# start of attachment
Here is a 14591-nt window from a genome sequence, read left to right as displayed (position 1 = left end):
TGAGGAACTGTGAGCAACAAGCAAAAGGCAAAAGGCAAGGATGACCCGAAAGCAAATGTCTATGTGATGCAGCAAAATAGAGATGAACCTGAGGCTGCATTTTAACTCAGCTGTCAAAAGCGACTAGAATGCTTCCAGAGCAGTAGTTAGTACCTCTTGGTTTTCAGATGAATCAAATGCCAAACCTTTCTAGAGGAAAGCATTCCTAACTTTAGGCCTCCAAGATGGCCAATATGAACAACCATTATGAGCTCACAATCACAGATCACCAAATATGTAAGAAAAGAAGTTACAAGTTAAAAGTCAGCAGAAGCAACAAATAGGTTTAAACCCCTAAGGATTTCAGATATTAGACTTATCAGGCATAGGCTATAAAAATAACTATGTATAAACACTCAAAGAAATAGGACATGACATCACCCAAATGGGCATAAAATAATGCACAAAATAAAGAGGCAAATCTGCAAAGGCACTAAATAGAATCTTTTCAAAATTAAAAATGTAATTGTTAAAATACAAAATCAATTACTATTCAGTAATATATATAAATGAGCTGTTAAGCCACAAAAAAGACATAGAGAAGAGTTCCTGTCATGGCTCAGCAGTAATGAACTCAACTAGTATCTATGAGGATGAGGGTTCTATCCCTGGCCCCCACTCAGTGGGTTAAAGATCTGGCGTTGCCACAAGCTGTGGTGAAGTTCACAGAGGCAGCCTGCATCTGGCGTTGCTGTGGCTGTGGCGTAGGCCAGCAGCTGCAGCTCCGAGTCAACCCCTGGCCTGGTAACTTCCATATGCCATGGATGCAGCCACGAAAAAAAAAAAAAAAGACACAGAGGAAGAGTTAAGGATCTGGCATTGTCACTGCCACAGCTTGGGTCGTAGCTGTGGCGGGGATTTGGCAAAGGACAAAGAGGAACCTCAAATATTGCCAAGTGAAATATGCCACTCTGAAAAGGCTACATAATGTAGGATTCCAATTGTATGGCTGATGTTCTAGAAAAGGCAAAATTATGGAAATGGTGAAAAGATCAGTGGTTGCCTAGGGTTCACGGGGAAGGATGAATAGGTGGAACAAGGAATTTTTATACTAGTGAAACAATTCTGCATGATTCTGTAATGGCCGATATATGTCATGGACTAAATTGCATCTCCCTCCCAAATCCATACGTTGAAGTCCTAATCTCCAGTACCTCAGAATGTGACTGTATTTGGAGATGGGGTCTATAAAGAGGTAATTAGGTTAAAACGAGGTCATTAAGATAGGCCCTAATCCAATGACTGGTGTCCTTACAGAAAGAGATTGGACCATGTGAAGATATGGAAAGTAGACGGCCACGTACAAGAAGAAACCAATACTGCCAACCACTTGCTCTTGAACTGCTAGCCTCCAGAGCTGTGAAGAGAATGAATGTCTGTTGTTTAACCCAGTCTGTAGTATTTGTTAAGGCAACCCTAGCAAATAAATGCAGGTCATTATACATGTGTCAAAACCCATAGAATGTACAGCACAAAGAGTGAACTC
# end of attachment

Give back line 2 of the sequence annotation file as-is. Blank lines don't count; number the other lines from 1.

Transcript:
TGAGGAACTGTGAGCAACAAGCAAAAGGCAAAAGGCAAGGATGACCCGAAAGCAAATGTCTATGTGATGCAGCAAAATAGAGATGAACCTGAGGCTGCATTTTAACTCAGCTGTCAAAAGCGACTAGAATGCTTCCAGAGCAGTAGTTAGTACCTCTTGGTTTTCAGATGAATCAAATGCCAAACCTTTCTAGAGGAAAGCATTCCTAACTTTAGGCCTCCAAGATGGCCAATATGAACAACCATTATGAGCTCACAATCACAGATCACCAAATATGTAAGAAAAGAAGTTACAAGTTAAAAGTCAGCAGAAGCAACAAATAGGTTTAAACCCCTAAGGATTTCAGATATTAGACTTATCAGGCATAGGCTATAAAAATAACTATGTATAAACACTCAAAGAAATAGGACATGACATCACCCAAATGGGCATAAAATAATGCACAAAATAAAGAGGCAAATCTGCAAAGGCACTAAATAGAATCTTTTCAAAATTAAAAATGTAATTGTTAAAATACAAAATCAATTACTATTCAGTAATATATATAAATGAGCTGTTAAGCCACAAAAAAGACATAGAGAAGAGTTCCTGTCATGGCTCAGCAGTAATGAACTCAACTAGTATCTATGAGGATGAGGGTTCTATCCCTGGCCCCCACTCAGTGGGTTAAAGATCTGGCGTTGCCACAAGCTGTGGTGAAGTTCACAGAGGCAGCCTGCATCTGGCGTTGCTGTGGCTGTGGCGTAGGCCAGCAGCTGCAGCTCCGAGTCAACCCCTGGCCTGGTAACTTCCATATGCCATGGATGCAGCCACGAAAAAAAAAAAAAAAGACACAGAGGAAGAGTTAAGGATCTGGCATTGTCACTGCCACAGCTTGGGTCGTAGCTGTGGCGGGGATTTGGCAAAGGACAAAGAGGAACCTCAAATATTGCCAAGTGAAATATGCCACTCTGAAAAGGCTACATAATGTAGGATTCCAATTGTATGGCTGATGTTCTAGAAAAGGCAAAATTATGGAAATGGTGAAAAGATCAGTGGTTGCCTAGGGTTCACGGGGAAGGATGAATAGGTGGAACAAGGAATTTTTATACTAGTGAAACAATTCTGCATGATTCTGTAATGGCCGATATATGTCATGGACTAAATTGCATCTCCCTCCCAAATCCATACGTTGAAGTCCTAATCTCCAGTACCTCAGAATGTGACTGTATTTGGAGATGGGGTCTATAAAGAGGTAATTAGGTTAAAACGAGGTCATTAAGATAGGCCCTAATCCAATGACTGGTGTCCTTACAGAAAGAGATTGGACCATGTGAAGATATGGAAAGTAGACGGCCACGTACAAGAAGAAACCAATACTGCCAACCACTTGCTCTTGAACTGCTAGCCTCCAGAGCTGTGAAGAGAATGAATGTCTGTTGTTTAACCCAGTCTGTAGTATTTGTTAAGGCAACCCTAGCAAATAAATGCAGGTCATTATACATGTGTCAAAACCCATAGAATGTACAGCACAAAGAGTGAACTC